Girls on the Run Inspires Positive Self-Esteem and Fitness Habits among Elementary School Students

February 29, 2016

Half marathons just weren’t enough for running buddies Ebony Thomas and Kia Bryant. They were looking for more.

Thomas, a DPH epidemiologist and Bryant, a Centers for Disease Control (CDC) advisor at DPH, decided to take their enthusiasm for fitness off the running trails and into the lives of everyday people, the duo became coaches for Girls on the Run (GOTR), a Georgia Shape partner organization. They volunteered at Perkerson Elementary School in Atlanta with girls in the third, fourth and fifth grades.

GOTR employs running and other physical activities as a medium for teaching essential life skills and core values for living healthy lifestyle. The program contains all the social-contextual elements necessary of a positive youth development framework including an intentional curriculum, instructor training, a caring climate and supportive relationships. 

“Studies show that as girls mature from childhood to adolescence, levels of physical activity decline and risk for unhealthy outcomes like obesity, diabetes and depression become more prevalent,” said Stuart E. Dougherty, director of community outreach at GOTR. “Multiple factors are associated with lower physical activity among girls, including a decline in perceived competence, self-esteem and parental and peer support. For this reason, GOTR is an essential program as it is changing girls’ behaviors and attitudes towards physical activity.”

With their public health background and love of running, Thomas and Bryant used the GOTR curriculum to help the girls gain a better awareness of the importance of healthy lifestyle choices. 

“Girls on the Run encourages young girls to be active and to enjoy being fit and healthy,” said Bryant.” The program inspires the girls to be a positive voice even in negative situations. It also teaches them life skills to help them deal with negative people, environments and body image.”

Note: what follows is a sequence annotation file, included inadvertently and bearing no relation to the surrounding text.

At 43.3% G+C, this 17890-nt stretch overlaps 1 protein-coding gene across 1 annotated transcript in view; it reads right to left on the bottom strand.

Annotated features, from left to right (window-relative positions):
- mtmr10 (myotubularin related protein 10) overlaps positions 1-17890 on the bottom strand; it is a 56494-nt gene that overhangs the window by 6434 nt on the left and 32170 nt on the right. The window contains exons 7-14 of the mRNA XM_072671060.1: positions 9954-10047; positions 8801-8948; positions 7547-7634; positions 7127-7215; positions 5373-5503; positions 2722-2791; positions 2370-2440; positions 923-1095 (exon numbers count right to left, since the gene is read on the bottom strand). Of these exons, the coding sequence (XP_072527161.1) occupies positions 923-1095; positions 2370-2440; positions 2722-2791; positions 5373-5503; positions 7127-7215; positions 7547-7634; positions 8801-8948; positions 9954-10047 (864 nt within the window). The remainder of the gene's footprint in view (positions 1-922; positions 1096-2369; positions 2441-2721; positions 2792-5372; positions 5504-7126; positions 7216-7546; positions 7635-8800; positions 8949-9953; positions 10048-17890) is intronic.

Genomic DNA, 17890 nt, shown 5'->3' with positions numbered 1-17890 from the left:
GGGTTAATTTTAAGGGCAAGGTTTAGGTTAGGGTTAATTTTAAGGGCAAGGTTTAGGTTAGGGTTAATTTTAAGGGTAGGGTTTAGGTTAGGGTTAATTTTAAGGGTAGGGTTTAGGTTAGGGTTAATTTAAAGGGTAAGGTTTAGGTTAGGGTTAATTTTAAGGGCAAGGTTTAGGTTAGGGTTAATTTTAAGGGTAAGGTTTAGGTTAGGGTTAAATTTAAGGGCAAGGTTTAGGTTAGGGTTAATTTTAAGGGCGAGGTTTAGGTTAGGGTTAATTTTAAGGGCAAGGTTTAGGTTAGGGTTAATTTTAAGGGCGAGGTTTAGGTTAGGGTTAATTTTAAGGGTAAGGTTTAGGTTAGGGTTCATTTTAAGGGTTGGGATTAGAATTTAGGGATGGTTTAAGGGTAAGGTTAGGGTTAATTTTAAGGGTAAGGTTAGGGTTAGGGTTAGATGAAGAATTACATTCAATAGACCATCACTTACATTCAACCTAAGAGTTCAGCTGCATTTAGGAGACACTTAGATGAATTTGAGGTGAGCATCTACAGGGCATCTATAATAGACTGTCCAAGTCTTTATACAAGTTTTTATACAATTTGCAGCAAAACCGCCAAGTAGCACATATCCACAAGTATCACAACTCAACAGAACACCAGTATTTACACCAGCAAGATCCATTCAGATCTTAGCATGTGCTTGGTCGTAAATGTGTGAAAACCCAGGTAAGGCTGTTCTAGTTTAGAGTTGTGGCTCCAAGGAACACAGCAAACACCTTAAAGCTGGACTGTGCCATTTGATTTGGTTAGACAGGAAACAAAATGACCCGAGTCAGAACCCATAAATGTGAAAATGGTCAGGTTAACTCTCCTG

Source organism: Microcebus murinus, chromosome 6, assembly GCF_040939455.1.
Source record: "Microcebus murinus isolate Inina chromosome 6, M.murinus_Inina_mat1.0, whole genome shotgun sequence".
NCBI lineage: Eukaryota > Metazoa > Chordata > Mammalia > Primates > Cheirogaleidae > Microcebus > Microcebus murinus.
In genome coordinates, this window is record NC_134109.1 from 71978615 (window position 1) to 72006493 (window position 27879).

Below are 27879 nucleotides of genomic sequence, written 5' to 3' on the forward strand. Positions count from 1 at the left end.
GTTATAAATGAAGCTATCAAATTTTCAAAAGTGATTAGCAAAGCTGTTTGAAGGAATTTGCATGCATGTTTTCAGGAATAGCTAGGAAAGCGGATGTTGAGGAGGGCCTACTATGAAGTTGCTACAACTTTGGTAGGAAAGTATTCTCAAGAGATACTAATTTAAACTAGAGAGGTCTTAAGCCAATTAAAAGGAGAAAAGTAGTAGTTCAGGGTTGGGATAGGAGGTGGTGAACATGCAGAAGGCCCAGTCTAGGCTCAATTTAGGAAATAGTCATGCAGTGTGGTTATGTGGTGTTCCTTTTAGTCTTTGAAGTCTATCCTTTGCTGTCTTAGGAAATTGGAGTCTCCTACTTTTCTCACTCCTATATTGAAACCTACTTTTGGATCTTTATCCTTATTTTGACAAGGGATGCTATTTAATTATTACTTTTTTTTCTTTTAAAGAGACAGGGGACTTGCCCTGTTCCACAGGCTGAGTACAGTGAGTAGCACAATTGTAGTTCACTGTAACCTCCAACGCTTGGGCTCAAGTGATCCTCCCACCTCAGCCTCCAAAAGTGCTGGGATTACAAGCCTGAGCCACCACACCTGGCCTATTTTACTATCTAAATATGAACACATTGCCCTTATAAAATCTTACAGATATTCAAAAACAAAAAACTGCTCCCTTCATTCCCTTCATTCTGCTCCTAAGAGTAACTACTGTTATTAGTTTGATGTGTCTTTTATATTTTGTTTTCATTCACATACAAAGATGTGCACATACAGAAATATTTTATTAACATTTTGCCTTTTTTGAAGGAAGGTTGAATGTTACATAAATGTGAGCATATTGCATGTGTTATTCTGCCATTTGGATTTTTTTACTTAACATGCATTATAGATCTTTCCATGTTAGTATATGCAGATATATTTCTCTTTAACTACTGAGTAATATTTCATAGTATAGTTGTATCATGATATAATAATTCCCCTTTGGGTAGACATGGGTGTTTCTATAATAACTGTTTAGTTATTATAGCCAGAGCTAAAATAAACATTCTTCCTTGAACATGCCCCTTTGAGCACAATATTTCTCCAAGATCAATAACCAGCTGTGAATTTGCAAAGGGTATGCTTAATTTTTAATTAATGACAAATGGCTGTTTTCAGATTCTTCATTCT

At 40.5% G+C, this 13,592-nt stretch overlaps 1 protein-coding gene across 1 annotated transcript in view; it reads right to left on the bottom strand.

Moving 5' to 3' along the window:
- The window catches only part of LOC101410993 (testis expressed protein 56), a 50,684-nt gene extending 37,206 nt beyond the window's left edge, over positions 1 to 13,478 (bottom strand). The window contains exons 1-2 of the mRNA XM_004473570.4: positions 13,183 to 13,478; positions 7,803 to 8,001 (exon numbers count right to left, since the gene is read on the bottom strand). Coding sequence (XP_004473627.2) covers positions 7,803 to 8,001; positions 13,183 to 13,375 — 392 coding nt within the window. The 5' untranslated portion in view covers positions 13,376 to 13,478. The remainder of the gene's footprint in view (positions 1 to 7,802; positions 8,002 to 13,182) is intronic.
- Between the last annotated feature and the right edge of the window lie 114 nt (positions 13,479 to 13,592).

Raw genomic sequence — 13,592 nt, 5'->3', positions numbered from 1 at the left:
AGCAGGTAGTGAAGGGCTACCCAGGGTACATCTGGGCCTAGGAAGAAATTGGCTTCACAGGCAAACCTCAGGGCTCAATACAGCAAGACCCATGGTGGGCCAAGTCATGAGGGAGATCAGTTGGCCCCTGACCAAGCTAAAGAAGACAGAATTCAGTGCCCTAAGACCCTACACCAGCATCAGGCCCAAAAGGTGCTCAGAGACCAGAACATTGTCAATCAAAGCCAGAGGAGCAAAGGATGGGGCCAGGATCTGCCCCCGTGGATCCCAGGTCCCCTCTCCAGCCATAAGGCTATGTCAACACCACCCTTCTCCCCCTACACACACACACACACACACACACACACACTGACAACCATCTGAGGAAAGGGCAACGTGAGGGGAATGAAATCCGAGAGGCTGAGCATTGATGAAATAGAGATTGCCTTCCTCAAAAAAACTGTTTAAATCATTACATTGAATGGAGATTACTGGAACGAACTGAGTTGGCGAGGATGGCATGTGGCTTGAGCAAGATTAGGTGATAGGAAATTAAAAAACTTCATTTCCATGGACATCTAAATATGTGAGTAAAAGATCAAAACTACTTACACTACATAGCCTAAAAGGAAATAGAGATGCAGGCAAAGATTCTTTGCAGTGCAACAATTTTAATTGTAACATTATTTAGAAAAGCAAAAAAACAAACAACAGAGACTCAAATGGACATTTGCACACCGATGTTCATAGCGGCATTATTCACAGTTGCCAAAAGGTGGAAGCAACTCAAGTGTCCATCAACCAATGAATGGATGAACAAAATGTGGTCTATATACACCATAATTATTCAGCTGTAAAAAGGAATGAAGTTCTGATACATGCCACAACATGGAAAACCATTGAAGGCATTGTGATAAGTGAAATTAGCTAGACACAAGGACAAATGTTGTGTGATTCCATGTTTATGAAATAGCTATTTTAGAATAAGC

Thomas and Bryant met with students twice a week to review different lessons on girl empowerment, positive lifestyle choices and strengthening the community.

“GOTR provides the perfect environment to combine the science of public health and physical activity to change the future of these girls,” said Thomas. “I got involved in various activities at their age and it made a big difference in my adult and professional life.”

Physical activity is a core element of GOTR and includes strength and conditioning appropriate for this age group. The season culminates with the Girls on the Run 5K, which is the event that puts the positive life lessons the girls learned during the program front and center. The celebratory affair also gives the girls a tangible sense of goal setting and achievement.

“The girls were extremely proud of themselves for completing their 5K,” said Bryant. “They worked hard and accomplished a big goal, which was exciting to experience with them. We enjoyed the program as positive role models. Hopefully, we were able to get some of them on the right track to becoming lifelong runners, or at least remaining physically active in the future.”

Thomas agrees that becoming physically active now will make all the difference as the girls get older.

“We were proud of the girls for their knowledge of health, positive attitude and demonstrated sportsmanship as they crossed the finish line on race day,” she said. “We hope they will enjoy running or even participating in marathons as they continue to grow and develop throughout their life.”                                                    

There are approximately 1,500 participants in the GOTR program with the help of 450 GOTR coaches. Since 2000, GOTR has served more than 17,000 girls in metro Atlanta.

To learn more about Girls on the Run and how you can help young girls make healthy lifestyle choices, visit www.GirlsOnTheRunAtlanta.org or contact Stuart Dougherty

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